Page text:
In “real life,” the course of a relationship rarely runs smoothly. In Theater J’s production of “One Jewish Boy” written by British playwright Stephen Laughton, the relationship at the center of the show definitely does not a smooth course follow, nor a linear one for that matter—and that is precisely what makes this performance so incredibly intriguing. You watch, eyes glued, the entirety of the ride because you’re afraid you might miss a beat and not get to see how this man and woman came to be, how their journey ultimately unfolds, and whether or not they are defined by their ending.
…thoroughly satisfying. Gruenhut delivers an emotional rollercoaster disguised as a psychological mystery, wrapped in the cloak of romance. She pulls off a delightfully entertaining theatrical coup.
In recent years, more intimate plays, even two-handers such as this one that spotlight the rocky ups and downs of relationships, have become increasingly popular theatrical fare. Beyond the efficiency of staging a tighter, smaller play, there is also the draw of being able to really spend some time dissecting a relationship. Since the pandemic and all that brought to the table in terms of human interaction, partnerships, particularly romantic partnerships, have gone under rather rigorous artistic examinations, be it in television, film, books, and yes, theatre. Laughton’s play is no exception. Alex (Alanna Saunders) and Jesse (Danny Gavigan) are it—they are the play. And what a tempestuous ride this couple takes audiences on as they navigate their way through a first date, a proposal, wedding, baby, and the kind of turbulence that can derail even the most steadfast of unions.
Per the play’s title, Danny is Jewish. Alanna is mixed race. Theoretically, in this day and age, that pairing shouldn’t garner a second thought. And yet, the victim of a hate crime, Danny is afflicted with PTSD. He suffers through paralyzing flashbacks and painful remembrances of voices that still haunt him, and in the process, he unwittingly dismantles, brick by brick, his relationship with Alanna. The show begins at the end—that is to say, we already know how their relationship is destined to shake out…or do we? The true cleverness of this play lies in the fact that when you think you have it figured out, there’s a subtle turn of events that effectively remaps the entire course.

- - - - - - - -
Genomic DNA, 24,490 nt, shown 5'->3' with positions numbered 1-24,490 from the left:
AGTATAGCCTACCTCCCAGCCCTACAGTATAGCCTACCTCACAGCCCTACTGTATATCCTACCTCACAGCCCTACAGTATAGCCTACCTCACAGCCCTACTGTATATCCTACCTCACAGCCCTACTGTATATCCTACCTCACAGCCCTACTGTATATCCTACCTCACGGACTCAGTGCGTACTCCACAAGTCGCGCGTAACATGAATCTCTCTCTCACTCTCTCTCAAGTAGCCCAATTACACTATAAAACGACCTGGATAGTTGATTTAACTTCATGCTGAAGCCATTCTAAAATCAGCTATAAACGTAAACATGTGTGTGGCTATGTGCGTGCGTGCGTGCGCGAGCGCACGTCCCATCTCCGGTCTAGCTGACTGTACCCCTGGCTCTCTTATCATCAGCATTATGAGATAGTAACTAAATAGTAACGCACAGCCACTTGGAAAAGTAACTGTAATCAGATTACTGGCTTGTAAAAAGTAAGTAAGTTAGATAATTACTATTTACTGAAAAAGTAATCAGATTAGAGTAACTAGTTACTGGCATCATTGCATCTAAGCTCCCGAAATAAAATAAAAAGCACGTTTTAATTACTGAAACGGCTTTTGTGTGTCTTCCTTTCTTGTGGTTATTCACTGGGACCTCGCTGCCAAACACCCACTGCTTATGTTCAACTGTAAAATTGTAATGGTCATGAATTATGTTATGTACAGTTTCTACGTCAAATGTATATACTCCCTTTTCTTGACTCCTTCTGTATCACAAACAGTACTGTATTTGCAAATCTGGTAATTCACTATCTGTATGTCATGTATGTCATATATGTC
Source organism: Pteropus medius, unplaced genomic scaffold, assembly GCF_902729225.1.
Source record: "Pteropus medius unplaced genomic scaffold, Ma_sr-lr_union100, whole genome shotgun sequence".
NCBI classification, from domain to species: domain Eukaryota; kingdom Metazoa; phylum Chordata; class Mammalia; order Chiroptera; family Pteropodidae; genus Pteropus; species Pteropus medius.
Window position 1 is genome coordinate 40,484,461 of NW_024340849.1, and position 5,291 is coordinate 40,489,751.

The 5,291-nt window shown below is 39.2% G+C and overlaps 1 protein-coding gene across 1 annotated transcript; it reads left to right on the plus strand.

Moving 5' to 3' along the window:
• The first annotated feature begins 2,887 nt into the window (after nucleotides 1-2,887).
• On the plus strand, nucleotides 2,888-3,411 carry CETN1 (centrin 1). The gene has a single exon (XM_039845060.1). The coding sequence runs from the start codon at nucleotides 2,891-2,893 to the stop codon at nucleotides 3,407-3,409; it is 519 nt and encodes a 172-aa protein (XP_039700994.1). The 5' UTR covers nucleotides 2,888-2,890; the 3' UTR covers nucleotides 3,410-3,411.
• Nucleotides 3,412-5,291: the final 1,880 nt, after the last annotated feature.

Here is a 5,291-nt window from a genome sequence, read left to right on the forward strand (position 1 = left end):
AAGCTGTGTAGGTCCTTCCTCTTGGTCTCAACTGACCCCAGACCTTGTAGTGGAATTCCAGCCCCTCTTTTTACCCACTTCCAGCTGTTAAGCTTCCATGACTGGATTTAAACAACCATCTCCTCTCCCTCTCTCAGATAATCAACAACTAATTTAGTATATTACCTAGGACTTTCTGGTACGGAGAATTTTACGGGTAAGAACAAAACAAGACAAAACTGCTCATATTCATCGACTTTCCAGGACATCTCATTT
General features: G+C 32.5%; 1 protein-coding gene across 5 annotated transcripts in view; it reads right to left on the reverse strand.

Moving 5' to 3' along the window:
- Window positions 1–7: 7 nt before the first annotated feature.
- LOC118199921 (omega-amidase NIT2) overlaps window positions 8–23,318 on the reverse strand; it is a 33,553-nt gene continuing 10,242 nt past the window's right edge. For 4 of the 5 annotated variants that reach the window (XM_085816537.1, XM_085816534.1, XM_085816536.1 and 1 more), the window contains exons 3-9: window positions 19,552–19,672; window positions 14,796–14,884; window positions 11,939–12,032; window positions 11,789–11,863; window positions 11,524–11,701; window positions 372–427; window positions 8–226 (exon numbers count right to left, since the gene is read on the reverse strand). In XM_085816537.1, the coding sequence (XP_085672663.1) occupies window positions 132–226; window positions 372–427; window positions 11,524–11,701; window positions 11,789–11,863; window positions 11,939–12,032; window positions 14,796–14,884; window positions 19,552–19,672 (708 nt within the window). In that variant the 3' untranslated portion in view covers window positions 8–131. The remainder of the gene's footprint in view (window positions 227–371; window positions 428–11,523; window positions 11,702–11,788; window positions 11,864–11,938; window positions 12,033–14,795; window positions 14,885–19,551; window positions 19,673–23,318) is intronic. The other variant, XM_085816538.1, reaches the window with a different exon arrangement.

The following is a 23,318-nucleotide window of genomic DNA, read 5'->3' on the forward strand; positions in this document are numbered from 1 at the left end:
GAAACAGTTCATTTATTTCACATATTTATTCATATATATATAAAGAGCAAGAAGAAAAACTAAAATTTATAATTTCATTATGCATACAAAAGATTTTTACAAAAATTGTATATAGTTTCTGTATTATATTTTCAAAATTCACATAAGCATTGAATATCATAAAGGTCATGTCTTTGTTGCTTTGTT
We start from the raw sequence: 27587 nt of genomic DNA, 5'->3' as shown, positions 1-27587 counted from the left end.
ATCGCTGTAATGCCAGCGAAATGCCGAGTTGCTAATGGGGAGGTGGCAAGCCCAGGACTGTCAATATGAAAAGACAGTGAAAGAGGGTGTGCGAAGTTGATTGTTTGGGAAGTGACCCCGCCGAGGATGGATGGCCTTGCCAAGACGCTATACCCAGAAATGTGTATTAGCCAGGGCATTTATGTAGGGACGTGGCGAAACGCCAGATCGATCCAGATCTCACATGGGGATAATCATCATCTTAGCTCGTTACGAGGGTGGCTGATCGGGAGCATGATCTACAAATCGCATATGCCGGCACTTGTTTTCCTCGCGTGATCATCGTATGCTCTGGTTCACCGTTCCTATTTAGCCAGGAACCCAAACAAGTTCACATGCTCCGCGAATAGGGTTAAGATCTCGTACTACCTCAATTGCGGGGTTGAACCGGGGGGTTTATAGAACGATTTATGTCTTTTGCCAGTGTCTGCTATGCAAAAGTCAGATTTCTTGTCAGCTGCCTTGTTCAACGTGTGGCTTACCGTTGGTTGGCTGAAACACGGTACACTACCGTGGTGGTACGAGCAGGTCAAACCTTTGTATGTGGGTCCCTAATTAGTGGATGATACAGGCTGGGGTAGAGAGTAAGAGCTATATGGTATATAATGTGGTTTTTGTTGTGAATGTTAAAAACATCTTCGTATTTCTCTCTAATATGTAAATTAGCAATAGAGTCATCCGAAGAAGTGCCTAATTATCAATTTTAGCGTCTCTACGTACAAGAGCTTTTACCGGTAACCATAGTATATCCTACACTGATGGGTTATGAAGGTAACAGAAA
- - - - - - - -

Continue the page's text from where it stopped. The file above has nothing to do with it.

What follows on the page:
If there is any weakness here, it is in some of the “easier” jokes that the playwright goes for during moments that are otherwise intensely provocative. In several instances, the jokes are simply not needed. Though a few of the timelier bits of humor do work quite well and manage to elicit hearty laughs from the crowd—such as when scrolling on his phone, looking for a potential place to live, Jesse quips about his online house hunting obsession, “Zillow is like Tinder for married people.”
There are a number of elements that make the U.S. premiere of this play work exceedingly well, not least among them, the overall set design. It’s pretty evident that Theater J invested in making this production look and feel ultra-contemporary and artistic. The aesthetic of Deborah Kim Sivigny’s set is perfection. It is a highly symbolic space that helps further translate the language of this play and the language of the couple’s love, and it is wonderfully augmented by lighting designer Jesse W. Belsky’s thoughtful contributions. That the production includes projection designer’s Danny Debner’s ridiculously creative scene transitions and time stamps is hugely helpful as far as keeping up with the trajectory of the couple’s relationship.
Perhaps though, the true driving force of this play’s success is Johanna Gruenhut’s finesse and ability to read between the lines as a director, making the production as a whole thoroughly satisfying. Gruenhut delivers an emotional rollercoaster disguised as a psychological mystery, wrapped in the cloak of romance. She pulls off a delightfully entertaining theatrical coup.
As Jesse and Alex, both Gavigan and Saunders are in it for the long haul. Not an ounce of energy fades and the power of every single line can be felt until the very end. Saunders is at times haunting, evocative, in-your-face, and quietly vulnerable when she needs to be. It is an exquisite performance. For his part, Gavigan moves quite adeptly between the moments of recalled trauma and the more manic moments when he’s seemingly drowning in love. The character’s frenetic energy is palpable. This really is a meaningfully comprehensive night of theatre. You get a love story, an activist’s story, a comedy, and some tragedy too. Translation: you will laugh and you will cry.
Running time: One hour and 45 minutes with no intermission.
Advisory: Contains depictions of assault, drug use, and hate speech.
“One Jewish Boy” runs through July 2, 2023 at Theater J, 1529 16th Street NW, Washington, DC 20036. For more information or to purchase tickets, go online. For Theater J’s Covid policy and safety guidelines, please click here.